Bogue Chitto, about ten miles south of Brookhaven on the. Illinois Central railroad is situated on the Bogue Chitto River. It is one of the oldest towns along the road, having been in existence ever since the railroad was built. Owing to various causes, the growth of this town has been very slow. Its buildings being entirely wooden structures, it has been twice destroyed by fire and until within the past few years was had a hard struggle for existence. The population of Bogue Chitto is two hundred and twenty-five, nearly double what it was a few years past, and is increasing rapidly and steadily. Its volume of business has swelled until it is ten times greater. There are five dry goods and grocery stores.
Messrs. B. E. Brister & Co. own two large saw and planing mills, besides doing a flourishing mercantile business. J. M. Tyler also owns a fine watermill and gin about a half-mile from town. The lumber manufacturing interests of Bogue Chitto are equal to those of any and superior to those of a great many places of much greater pretensions. There are seven mills for manufacturing rough and dressed lumber in the vicinity of the place. The annual shipment of lumber is about $40,000 to $50,000. Messrs. Wesson & Money own one of the finest bodies of pine timber in the country, with a narrow gauge railroad and locomotive running through it to a distance of eight miles east, and there is a probability that the road will be extended to Pearl River.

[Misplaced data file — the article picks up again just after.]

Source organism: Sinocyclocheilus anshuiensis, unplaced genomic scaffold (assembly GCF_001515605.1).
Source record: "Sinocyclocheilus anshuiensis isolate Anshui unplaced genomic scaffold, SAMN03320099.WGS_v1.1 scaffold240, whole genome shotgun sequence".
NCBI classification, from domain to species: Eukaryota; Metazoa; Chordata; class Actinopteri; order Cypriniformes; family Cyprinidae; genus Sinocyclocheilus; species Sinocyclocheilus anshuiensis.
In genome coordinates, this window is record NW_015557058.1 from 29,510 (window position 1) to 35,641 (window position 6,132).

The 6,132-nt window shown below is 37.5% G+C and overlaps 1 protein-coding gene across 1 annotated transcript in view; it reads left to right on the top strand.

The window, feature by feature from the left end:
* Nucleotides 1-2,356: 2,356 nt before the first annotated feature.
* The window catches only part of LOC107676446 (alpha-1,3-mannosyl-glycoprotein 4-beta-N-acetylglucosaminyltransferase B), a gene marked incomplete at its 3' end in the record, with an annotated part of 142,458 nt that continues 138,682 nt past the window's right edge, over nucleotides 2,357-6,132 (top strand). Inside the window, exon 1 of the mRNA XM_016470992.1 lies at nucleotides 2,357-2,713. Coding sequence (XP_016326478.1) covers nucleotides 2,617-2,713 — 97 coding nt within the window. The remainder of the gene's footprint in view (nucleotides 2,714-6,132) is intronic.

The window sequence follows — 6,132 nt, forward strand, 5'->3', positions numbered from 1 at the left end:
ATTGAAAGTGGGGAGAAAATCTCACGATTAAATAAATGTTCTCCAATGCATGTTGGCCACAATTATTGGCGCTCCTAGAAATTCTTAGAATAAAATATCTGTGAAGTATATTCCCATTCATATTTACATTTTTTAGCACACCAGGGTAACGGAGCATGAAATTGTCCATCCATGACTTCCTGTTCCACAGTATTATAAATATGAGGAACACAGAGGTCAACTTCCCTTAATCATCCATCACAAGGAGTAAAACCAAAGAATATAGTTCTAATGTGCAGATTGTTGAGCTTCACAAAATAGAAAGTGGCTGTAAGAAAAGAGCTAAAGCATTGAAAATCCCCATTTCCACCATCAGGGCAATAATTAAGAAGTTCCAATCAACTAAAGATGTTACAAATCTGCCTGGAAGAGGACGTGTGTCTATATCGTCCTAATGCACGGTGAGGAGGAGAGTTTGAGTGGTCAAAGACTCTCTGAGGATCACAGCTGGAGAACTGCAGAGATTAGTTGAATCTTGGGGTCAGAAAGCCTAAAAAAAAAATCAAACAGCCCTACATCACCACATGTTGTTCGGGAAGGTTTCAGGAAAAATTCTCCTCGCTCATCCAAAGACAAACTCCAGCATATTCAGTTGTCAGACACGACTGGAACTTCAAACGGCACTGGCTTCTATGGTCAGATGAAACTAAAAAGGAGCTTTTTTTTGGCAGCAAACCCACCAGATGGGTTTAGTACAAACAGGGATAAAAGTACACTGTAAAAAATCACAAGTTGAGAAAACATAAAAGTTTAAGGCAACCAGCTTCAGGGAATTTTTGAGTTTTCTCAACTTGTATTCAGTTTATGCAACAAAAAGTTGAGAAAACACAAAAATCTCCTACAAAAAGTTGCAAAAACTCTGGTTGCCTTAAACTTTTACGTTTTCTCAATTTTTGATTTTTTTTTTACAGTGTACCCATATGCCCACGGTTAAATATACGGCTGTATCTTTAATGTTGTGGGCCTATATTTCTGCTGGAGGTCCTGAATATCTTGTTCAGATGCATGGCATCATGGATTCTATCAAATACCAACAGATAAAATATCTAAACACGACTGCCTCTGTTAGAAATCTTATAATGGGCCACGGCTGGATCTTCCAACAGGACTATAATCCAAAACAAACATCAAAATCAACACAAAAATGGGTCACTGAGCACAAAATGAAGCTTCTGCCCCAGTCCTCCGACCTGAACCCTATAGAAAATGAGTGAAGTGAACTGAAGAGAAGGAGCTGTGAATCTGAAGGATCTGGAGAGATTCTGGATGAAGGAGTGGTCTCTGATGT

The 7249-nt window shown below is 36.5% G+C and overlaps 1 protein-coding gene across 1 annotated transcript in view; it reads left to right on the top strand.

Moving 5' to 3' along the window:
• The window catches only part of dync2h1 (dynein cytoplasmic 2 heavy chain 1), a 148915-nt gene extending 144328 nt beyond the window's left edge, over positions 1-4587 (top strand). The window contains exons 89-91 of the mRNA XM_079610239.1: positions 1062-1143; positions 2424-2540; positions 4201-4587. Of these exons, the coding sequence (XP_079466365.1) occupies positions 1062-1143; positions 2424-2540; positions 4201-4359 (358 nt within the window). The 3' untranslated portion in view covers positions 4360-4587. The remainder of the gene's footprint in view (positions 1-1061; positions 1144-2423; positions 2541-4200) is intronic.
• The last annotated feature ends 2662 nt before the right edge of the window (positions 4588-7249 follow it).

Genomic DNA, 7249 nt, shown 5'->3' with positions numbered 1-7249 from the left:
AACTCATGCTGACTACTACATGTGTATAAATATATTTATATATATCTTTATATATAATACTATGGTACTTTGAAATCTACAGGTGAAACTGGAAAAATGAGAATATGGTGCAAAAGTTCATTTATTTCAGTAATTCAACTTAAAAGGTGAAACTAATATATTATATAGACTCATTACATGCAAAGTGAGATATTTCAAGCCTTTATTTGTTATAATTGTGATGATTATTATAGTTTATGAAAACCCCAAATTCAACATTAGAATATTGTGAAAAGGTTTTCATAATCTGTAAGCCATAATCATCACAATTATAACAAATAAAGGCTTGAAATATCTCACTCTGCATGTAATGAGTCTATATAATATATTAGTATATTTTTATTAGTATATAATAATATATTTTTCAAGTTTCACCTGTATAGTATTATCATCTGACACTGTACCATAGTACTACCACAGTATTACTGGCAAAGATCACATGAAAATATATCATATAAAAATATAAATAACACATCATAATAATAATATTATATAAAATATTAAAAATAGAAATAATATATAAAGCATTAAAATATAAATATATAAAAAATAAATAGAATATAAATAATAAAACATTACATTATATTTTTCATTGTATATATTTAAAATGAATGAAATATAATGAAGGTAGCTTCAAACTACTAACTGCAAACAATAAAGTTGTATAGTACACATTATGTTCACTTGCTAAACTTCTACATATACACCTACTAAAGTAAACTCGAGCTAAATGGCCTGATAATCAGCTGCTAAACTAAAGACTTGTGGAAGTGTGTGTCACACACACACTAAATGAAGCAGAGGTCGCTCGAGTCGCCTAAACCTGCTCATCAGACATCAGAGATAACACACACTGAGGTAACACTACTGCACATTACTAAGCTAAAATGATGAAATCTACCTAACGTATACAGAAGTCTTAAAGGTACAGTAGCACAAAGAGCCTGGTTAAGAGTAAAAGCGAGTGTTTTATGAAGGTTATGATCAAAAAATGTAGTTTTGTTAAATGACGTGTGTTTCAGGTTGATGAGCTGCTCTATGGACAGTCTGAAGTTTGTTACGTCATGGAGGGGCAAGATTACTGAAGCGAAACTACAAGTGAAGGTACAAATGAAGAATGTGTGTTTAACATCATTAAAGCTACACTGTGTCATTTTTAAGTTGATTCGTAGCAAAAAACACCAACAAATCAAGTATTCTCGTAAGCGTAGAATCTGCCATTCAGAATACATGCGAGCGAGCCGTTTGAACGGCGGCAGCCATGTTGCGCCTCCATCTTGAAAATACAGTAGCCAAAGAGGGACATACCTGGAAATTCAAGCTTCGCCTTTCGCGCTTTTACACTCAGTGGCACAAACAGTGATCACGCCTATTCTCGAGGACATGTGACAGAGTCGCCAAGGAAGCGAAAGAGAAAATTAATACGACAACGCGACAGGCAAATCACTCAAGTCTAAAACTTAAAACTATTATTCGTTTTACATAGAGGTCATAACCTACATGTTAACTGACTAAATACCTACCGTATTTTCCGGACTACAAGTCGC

The Natchez, Bogue Chitto & Ship Island railroad will possibly become a fixed fact in the near future, though it may take a different name, and in view of that fact the value of property in and around Bogue Chitto is increasing.
The corporate limits of the town include about a mile square. There are some very sightly residences and very fine sites for many more. The school facilities are fine. There are two churches, one white (Methodist) and one colored (Baptist); one Masonic and town hall.
Source: Biographical and Historical Memories of Mississippi, Goodspeed Publishing Company, 1891